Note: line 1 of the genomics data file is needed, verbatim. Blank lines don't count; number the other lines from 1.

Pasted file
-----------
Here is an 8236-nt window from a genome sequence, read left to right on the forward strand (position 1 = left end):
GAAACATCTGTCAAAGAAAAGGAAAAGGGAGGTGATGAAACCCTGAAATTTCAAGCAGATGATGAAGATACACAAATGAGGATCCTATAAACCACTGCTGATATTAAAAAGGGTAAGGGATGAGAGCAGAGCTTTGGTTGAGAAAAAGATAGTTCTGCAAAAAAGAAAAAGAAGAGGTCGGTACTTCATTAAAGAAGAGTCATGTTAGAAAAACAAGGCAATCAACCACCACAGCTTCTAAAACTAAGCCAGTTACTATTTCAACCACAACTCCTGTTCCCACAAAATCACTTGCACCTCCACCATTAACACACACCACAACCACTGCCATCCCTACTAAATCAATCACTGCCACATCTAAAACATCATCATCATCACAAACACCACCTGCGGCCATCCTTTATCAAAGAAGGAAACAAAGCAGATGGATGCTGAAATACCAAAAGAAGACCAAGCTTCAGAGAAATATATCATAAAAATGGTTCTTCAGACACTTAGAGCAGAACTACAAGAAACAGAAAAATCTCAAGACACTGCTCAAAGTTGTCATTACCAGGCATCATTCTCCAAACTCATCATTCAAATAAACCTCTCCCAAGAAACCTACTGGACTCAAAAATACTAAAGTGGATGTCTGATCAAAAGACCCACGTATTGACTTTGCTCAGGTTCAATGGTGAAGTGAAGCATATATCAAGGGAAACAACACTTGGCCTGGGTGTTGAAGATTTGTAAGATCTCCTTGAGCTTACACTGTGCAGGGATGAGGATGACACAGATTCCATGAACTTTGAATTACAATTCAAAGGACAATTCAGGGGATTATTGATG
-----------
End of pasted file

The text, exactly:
Here is an 8236-nt window from a genome sequence, read left to right on the forward strand (position 1 = left end):